Yesterday marked two years since government bulldozers arrived at the Restinga community in Rio de Janeiro to demolish the homes and small shops belonging to 153 families.

Francisca is a longtime Restinga resident who raised her children in the community and operated a successful small woodworking shop.  When the bulldozers arrived, she became so desperate that she tried to chain herself to her home to stand in the way of the machines.  In this video produced by a Commission of Affected Residents with WITNESS’ support, Francisca tells us what happened next:

At least 20 other families who had their homes and businesses destroyed that day have still not received a single penny in compensation.  This includes residents like Michel, whose story we first heard in this Voices of the Mission video. After having lost his auto shop that day, he too is still fighting to rebuild his life.  Many other families, like Francisca’s, have not been provided with adequate resettlement options or compensated for their losses.

Many of the families emphasize that they’re not against the construction projects in principle. Rather, they’re against against the manner in which these projects are being pushed forth by local authorities, without respect to affected communities’ rights to due process, consultation, fair compensation or adequate resettlement.

Not surprisingly, poor communities have been bearing the brunt of the boom of construction in Rio since the city was announced as host of the 2016 Olympics and of some of the games of the 2014 World Cup.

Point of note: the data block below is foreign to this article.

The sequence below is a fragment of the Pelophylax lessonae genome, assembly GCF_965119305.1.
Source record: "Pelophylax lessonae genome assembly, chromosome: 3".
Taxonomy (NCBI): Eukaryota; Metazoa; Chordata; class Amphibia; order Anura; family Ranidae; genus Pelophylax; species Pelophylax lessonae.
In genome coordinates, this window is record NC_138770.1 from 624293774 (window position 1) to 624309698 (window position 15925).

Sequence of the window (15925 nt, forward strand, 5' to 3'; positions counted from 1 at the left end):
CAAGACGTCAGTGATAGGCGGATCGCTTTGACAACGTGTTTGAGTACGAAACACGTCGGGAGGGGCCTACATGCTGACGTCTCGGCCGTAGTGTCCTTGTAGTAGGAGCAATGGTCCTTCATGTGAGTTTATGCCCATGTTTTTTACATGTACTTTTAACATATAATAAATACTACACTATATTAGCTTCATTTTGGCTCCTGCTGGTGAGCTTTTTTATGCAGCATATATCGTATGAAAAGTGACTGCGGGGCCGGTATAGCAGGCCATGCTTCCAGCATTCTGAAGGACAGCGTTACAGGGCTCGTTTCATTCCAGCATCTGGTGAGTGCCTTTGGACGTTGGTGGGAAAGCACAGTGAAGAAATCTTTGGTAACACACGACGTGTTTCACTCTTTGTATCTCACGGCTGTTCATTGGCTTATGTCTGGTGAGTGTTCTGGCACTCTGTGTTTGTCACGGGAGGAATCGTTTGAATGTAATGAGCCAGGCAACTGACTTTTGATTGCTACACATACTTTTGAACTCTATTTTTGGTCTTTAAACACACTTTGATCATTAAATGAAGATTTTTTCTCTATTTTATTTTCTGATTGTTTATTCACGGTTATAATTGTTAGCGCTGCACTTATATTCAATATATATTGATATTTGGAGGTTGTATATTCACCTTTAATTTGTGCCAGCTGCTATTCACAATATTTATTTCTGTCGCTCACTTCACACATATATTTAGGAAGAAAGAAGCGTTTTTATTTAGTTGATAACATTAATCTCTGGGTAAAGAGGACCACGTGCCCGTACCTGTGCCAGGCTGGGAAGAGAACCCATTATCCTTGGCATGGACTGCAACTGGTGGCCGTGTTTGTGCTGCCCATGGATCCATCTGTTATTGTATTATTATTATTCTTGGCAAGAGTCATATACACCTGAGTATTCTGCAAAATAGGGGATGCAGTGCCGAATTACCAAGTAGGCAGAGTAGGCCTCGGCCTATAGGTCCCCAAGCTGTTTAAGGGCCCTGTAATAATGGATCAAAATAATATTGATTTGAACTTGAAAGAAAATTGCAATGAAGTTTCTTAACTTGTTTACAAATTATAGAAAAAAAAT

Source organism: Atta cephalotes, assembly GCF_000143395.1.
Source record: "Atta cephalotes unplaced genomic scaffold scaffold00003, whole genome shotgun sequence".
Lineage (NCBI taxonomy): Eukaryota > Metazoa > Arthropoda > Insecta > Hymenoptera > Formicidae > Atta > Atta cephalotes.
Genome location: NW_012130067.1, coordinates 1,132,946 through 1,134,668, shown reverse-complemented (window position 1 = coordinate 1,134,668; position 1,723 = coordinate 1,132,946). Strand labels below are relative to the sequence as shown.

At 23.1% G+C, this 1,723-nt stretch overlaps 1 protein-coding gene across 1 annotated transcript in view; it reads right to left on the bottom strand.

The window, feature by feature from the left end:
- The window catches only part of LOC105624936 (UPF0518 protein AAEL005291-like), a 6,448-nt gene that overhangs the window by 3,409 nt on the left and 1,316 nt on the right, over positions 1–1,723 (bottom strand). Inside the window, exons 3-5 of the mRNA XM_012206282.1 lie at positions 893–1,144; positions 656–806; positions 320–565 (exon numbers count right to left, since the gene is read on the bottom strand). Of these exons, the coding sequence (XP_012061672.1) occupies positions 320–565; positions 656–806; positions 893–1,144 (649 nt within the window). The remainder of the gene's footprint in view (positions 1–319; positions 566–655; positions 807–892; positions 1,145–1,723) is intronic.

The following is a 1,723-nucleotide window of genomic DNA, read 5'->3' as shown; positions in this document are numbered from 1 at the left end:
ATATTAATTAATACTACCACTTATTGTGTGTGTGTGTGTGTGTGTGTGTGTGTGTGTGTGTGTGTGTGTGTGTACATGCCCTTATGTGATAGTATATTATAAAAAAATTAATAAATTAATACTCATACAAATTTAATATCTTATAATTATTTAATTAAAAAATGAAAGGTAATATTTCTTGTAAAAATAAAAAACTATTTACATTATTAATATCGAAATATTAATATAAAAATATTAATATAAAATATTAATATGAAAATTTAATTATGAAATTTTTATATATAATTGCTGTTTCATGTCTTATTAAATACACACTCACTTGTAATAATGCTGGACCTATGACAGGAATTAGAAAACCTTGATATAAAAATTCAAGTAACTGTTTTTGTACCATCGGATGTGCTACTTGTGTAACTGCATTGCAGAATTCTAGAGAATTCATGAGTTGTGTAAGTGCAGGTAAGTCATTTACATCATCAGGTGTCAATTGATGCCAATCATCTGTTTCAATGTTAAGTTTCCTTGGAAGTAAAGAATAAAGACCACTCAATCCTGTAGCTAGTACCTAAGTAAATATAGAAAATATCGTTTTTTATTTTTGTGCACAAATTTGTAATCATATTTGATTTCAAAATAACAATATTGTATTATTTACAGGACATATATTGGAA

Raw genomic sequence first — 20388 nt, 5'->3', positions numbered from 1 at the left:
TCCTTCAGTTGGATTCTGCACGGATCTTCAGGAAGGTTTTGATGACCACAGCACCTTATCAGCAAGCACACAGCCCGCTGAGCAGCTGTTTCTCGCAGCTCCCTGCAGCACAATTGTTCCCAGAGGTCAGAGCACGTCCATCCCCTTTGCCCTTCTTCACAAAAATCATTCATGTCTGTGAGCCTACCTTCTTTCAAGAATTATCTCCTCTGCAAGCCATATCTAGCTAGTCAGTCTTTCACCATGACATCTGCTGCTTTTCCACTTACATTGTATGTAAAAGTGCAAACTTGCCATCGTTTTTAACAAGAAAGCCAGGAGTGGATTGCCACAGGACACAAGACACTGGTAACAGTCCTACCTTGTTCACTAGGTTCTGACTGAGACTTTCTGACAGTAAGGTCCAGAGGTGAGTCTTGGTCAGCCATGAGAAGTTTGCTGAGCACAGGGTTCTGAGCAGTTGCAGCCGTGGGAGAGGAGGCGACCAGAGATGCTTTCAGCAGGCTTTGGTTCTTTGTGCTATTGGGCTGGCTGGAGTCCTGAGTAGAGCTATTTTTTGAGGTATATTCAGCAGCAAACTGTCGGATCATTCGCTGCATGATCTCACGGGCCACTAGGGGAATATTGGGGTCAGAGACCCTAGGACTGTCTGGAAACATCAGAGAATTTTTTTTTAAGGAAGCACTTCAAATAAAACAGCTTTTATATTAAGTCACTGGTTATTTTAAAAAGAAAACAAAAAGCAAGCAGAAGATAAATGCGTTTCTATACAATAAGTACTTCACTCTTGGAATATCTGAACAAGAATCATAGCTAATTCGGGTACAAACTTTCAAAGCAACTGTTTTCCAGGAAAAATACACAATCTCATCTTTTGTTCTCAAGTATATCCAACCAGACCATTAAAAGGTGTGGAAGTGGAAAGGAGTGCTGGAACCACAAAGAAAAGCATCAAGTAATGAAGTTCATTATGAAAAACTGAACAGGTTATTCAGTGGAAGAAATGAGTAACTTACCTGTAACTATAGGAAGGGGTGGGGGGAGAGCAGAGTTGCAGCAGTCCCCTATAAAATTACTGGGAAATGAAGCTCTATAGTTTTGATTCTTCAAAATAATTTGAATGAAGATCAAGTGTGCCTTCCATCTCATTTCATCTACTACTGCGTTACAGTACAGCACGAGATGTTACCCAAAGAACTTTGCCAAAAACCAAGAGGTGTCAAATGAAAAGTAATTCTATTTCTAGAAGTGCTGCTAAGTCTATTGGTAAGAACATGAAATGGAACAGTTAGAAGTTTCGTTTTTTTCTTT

When constructions happens in richer neighborhoods, the government behaves much differently. We saw this clearly last year in Ipanema, when local officials provided 24-hour attendants and valet service to residents inconvenienced by subway construction on one of the glitziest streets in town.

This is often the rule of thumb in forced evictions cases internationally, as well, as we saw in this video with testimonies from affected citizens in 11 countries.

Rio Mayor Eduardo Paes likes to dismiss these stories, say they’re being fabricated by political operatives who oppose his administration or by groups with external funding.  But if you take a moment to actually listen to the stories of Francisca, Elisângela, Antonieta, Jorge, Iraci or Francicleide, it becomes harder and harder to deny.

On December 10th, International Human Rights Day, our partners from the Rio Committee for a Peoples’ World Cup released a statement noting that it had been one full year sinceer their report on human rights violations tied to the 2014 World Cup and 2016 Olympics–and yet thousands of families “continue to be threatened by forced evictions because of construction projects not based on public interest but rather determined by billionaire real estate investments tied to the elitization of public space.” Noting that the most negatively affected groups are those the government is claiming to help with these very development projects, our partners ask “World Cup for Whom?”

If you’re a fan of sports but not of human rights violations, raise your voice with us. Spread these videosSupport the local coalition of activists fighting theses abuses. Tweet the IOC. And demand an end to forced evictions committed in the name of the World Cup and Olympics.

2 thoughts on “Two Years After Forced Eviction, Community Fights for Compensation in Rio de Janeiro

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